Could a 'Ukrainian scenario' play out in Kazakhstan?

Unidentified soldiers in Crimean, 3 March 2014 Image copyright Getty Images
Image caption The actions of pro-Russian troops in Crimea has worried Kazakhs

Kazakhstan is one of Russia's main allies. It is Moscow's strategic partner and the two countries regularly hold joint military exercises. They have close trade links as both are trying to develop a common market.

Russia and Kazakhstan actively collaborate in a number of fields, from space to energy. Their relationship has been like the one between the UK and US.

But Russia's military action in Crimea has created unease among Kazakhs. They are worried that a "Ukrainian scenario" could also apply to this Central Asian nation.

Like Ukraine, Kazakhstan has a large ethnic Russian community.

In the northern Kostanay region, Russians make up half the population, according to the 2009 census. In other regions, notably in the east, there are fewer ethnic Kazakhs than ethnic Russians.

Galym Ageleuov, a human rights activist, claims that given this ethnic composition, the approach used in Ukraine can be applied in Kazakhstan too.

"Russia can also put pressure on Kazakhstan using a pretext of defending ethnic Russians, even though there is no discrimination or oppression of ethnic Russians of a serious scale here," he says.

Kazakhstan adopts a cautious position when discussing events in Ukraine in public.

President Nursultan Nazarbayev told his Russian counterpart Vladimir Putin in a phone conversation that he "understands Russia's stance on protection of the rights of national minorities in Ukraine and its security interests".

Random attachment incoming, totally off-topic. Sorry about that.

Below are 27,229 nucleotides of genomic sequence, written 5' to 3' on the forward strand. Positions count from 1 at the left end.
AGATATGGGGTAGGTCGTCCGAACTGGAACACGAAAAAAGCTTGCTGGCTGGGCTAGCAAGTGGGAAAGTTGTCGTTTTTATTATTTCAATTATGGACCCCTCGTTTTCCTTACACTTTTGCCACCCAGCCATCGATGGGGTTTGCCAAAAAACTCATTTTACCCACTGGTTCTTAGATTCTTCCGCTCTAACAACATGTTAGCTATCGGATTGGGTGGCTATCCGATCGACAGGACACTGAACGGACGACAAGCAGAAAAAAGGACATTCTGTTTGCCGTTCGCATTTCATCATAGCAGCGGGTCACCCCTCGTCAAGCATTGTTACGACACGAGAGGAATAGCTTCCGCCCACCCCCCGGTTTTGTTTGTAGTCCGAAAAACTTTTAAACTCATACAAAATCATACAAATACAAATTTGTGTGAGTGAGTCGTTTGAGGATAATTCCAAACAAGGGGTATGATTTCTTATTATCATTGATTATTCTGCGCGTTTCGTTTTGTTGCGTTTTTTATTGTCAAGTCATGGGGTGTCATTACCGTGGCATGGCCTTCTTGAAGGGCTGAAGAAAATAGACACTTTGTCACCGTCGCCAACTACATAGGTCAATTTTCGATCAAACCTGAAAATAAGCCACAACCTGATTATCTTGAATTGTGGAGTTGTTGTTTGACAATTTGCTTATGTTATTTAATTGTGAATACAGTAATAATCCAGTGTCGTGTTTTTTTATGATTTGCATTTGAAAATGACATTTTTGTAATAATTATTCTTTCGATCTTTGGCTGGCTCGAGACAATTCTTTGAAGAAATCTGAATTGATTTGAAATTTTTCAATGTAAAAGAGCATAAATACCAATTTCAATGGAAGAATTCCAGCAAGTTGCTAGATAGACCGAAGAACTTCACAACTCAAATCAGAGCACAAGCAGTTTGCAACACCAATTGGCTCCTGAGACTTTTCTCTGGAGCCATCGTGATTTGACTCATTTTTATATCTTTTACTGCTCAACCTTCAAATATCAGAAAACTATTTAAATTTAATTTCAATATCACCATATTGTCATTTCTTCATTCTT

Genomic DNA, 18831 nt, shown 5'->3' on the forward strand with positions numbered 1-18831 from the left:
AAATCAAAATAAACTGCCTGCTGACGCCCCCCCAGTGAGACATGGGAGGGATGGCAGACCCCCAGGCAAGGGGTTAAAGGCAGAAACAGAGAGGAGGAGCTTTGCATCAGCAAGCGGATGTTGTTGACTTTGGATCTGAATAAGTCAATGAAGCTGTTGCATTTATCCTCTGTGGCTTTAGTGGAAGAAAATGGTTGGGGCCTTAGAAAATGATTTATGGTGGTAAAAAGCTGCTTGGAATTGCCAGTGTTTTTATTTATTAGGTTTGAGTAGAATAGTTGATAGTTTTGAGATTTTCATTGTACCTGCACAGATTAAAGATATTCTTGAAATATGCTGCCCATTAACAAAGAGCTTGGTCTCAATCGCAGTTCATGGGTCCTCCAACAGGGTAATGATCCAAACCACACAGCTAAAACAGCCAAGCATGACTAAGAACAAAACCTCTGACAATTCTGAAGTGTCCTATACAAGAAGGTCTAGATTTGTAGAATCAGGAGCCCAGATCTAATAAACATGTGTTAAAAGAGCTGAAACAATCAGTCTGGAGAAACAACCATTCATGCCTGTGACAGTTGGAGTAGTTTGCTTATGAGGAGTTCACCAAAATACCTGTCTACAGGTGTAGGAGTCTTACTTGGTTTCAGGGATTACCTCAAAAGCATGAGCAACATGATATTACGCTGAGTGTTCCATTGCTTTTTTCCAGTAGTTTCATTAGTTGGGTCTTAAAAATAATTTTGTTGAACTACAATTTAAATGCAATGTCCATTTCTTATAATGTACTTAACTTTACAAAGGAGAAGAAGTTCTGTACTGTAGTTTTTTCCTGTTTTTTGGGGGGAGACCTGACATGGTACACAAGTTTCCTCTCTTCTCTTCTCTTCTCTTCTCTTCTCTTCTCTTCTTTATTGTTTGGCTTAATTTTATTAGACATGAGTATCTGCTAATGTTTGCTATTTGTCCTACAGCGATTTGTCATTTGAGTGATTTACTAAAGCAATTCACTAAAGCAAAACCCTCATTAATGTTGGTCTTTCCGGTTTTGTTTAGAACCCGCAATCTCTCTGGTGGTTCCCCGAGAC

Image copyright Getty Images
Image caption Nursultan Nazarbayev expressed veiled criticism of Moscow's show of force

But he also called for a peaceful resolution "on the basis of preservation of Ukraine's sovereignty within the norms of international law".

Such rather neutral statements, according to political analyst Sergey Duvanov, highlight Kazakhstan's ambivalence about Russia's military action.

"Kazakhstan didn't openly support Russia's activities in Ukraine," Mr Duvanov said. "Nazarbayev's statements show he wants to keep neutrality.

"But we should keep in mind that Kazakhstan is Russia's closest partner, and in this situation such neutrality is not in favour of Moscow. It's in favour of Kiev."


In conversations with German Chancellor Angela Merkel and US President Barack Obama, Mr Nazarbayev also spoke of a peaceful settlement, "which would ensure the territorial integrity" of Ukraine. In other words, Kazakhstan is against annexing Crimea.

Territorial integrity is an important issue for Kazakhstan. Its northern territories also have historical connections to Russia as cities such as Ust Kamenogorsk, Pavlodar, Uralsk and others were founded by Russians as military outposts and were part of Tsarist Russia.

When Ukrainian leaders appeal to the West to protect it from Russian aggression, they refer to the Budapest memorandum signed in 1994, which stated that the US, UK and Russia would guarantee Ukraine's security and territorial integrity if it gave up its nuclear arsenal.

Kazakhstan signed a similar agreement on nuclear disarmament in exchange for protection in the same year.

And now Astana fears that if the Budapest memorandum is violated then "no-one can really trust those guarantees from nuclear states any more", says Nargis Kassenova, director of the Central Asian Studies Center in Almaty.

Thus last week, possibly as a reaction to the Ukrainian crisis, President Nazarbayev gathered all his top military officials for a "strategic council" where he urged that "intensive combat preparations" be maintained.